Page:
How to Get Help for an Eating Disorder
By Lauren Krouse
When you suspect you may have a problem with body image or an eating disorder, it can be hard to figure out when it’s time to get help. You may be tempted to try to handle it on your own, feel too overwhelmed to consider next steps, or even disagree with others’ concerns.
But eating disorders are serious medical conditions, and professional help and treatment make a huge difference. Without support from experts, the slippery slope of disordered eating often leads to eating disorders. Those disorders tend to be harder to treat the longer they go without care, and they can ultimately become life-threatening.
It’s important not to let worries about reaching out for help too soon or not being sick enough stop you from getting the support you need. If any part of you is wondering if you need help at this point, take that gut feeling seriously.
Learn when and how to get help for an eating disorder.
When Do I Need Help for an Eating Disorder?
Any signs of negative body image or disordered eating are risk factors for developing an eating disorder, and they’re reason enough to reach out for help now. Some signs include:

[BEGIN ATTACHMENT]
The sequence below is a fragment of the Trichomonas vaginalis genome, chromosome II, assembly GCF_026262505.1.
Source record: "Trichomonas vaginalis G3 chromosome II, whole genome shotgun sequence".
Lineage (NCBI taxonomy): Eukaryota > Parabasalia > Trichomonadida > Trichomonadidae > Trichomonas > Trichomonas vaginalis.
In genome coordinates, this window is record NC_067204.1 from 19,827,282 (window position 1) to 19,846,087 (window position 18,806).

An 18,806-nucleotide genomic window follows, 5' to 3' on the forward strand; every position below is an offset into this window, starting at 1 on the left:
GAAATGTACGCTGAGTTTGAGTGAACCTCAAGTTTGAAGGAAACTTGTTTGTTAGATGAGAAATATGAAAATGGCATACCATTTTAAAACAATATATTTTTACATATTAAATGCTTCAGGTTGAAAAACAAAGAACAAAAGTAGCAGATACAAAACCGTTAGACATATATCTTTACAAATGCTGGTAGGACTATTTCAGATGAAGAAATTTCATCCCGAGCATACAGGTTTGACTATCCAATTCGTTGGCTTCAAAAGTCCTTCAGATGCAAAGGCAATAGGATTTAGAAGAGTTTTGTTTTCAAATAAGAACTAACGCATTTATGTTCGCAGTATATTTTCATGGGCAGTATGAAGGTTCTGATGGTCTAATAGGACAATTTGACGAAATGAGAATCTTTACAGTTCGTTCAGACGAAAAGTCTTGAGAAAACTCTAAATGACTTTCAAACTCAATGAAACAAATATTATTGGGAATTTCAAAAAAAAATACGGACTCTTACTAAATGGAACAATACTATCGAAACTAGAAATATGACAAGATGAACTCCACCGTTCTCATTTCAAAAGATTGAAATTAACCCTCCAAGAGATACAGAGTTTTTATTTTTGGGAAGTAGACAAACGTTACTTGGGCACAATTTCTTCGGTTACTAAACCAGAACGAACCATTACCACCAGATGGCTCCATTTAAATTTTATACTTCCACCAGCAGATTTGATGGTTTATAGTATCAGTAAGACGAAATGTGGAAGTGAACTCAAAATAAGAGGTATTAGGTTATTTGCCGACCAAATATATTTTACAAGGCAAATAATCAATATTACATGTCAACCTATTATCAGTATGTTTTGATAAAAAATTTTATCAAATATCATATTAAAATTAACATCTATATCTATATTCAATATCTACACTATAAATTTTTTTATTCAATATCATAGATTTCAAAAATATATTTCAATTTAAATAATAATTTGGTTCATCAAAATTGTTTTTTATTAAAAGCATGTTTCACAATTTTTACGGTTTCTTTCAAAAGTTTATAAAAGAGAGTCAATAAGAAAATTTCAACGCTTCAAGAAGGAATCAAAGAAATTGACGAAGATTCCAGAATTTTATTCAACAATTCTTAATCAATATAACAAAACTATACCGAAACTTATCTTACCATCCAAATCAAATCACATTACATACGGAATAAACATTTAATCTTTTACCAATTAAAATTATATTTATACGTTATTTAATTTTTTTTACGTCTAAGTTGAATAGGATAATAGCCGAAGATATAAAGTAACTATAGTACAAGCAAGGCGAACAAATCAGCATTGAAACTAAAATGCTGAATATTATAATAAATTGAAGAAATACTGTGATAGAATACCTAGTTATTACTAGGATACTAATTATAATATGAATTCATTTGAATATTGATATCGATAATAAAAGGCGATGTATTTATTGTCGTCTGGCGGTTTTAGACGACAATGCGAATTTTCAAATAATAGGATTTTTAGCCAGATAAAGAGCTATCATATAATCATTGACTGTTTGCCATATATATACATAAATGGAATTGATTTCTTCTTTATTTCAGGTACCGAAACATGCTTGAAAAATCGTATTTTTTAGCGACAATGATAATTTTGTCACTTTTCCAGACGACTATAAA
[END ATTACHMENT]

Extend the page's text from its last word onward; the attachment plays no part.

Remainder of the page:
- Dieting or restricting foods, whether in an effort to lose weight or because of aversions to specific foods.
- Binge eating, which means eating a large amount of food in one sitting despite not being hungry, until you’re uncomfortably full or flooded with feelings such as shame and disgust.
- Purging, which means forcing yourself to throw up, misusing medications, or exercising to make up for food you’ve eaten.
- Feeling guilty or bad about the food you eat.
If any of the above sound familiar and the issues are getting worse or feel out of your control, now is the time to get help. You can feel so much better when you have good support and you no longer have to manage it alone.
Recognizing signs of a potential eating disorder can be scary and stressful, but it’s ultimately powerful because it means you can take the next step: getting help from a trusted friend, family member, or eating disorder specialist.
A stressful relationship with food is not something to try to manage on your own, and connecting with others can help you break through shame and get the support you deserve.
How to Get Help for an Eating Disorder
Asking for help isn’t easy, and it can take a lot of courage. But you—like everyone else—deserve abundant support, especially when you’re struggling. Follow these steps to start the conversation.
Find Someone You Trust
Identify someone you feel comfortable talking to, such as a:
- Parent or guardian
- Older family member
- Teacher or professor
- School counselor or coach
- Church leader or spiritual adviser
- Friend who really cares about you
If you’re worried about how someone close to you may respond or you don’t feel any of the above people would be best for you and your situation, that’s OK. Sometimes it’s easier to start with someone you don’t know personally, because you don’t have to worry about their emotional response or judgment.